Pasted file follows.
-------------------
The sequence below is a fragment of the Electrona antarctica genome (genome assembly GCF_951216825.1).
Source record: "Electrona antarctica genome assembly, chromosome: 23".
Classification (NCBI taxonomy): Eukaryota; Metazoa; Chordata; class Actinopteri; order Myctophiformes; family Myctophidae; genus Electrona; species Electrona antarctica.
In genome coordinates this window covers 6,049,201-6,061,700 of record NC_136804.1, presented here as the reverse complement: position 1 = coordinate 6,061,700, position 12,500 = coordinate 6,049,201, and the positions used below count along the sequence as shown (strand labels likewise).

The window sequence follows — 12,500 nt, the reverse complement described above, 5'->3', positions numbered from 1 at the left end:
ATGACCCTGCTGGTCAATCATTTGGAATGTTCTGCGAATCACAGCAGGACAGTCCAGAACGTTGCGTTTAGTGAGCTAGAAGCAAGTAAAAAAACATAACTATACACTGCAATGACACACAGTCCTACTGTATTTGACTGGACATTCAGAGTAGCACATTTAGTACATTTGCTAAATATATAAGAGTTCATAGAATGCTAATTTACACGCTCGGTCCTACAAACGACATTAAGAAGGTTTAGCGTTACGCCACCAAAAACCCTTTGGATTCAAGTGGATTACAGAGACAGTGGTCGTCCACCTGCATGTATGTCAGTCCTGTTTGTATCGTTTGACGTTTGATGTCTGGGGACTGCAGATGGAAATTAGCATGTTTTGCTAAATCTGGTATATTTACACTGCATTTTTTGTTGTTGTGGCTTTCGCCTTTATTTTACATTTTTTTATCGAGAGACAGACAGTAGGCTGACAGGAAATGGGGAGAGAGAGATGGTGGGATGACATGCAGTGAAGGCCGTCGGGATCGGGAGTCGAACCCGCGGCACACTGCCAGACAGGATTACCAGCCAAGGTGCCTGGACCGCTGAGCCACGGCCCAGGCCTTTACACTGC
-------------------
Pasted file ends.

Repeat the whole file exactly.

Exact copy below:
The sequence below is a fragment of the Electrona antarctica genome (genome assembly GCF_951216825.1).
Source record: "Electrona antarctica genome assembly, chromosome: 23".
Classification (NCBI taxonomy): Eukaryota; Metazoa; Chordata; class Actinopteri; order Myctophiformes; family Myctophidae; genus Electrona; species Electrona antarctica.
In genome coordinates this window covers 6,049,201-6,061,700 of record NC_136804.1, presented here as the reverse complement: position 1 = coordinate 6,061,700, position 12,500 = coordinate 6,049,201, and the positions used below count along the sequence as shown (strand labels likewise).

The window sequence follows — 12,500 nt, the reverse complement described above, 5'->3', positions numbered from 1 at the left end:
ATGACCCTGCTGGTCAATCATTTGGAATGTTCTGCGAATCACAGCAGGACAGTCCAGAACGTTGCGTTTAGTGAGCTAGAAGCAAGTAAAAAAACATAACTATACACTGCAATGACACACAGTCCTACTGTATTTGACTGGACATTCAGAGTAGCACATTTAGTACATTTGCTAAATATATAAGAGTTCATAGAATGCTAATTTACACGCTCGGTCCTACAAACGACATTAAGAAGGTTTAGCGTTACGCCACCAAAAACCCTTTGGATTCAAGTGGATTACAGAGACAGTGGTCGTCCACCTGCATGTATGTCAGTCCTGTTTGTATCGTTTGACGTTTGATGTCTGGGGACTGCAGATGGAAATTAGCATGTTTTGCTAAATCTGGTATATTTACACTGCATTTTTTGTTGTTGTGGCTTTCGCCTTTATTTTACATTTTTTTATCGAGAGACAGACAGTAGGCTGACAGGAAATGGGGAGAGAGAGATGGTGGGATGACATGCAGTGAAGGCCGTCGGGATCGGGAGTCGAACCCGCGGCACACTGCCAGACAGGATTACCAGCCAAGGTGCCTGGACCGCTGAGCCACGGCCCAGGCCTTTACACTGC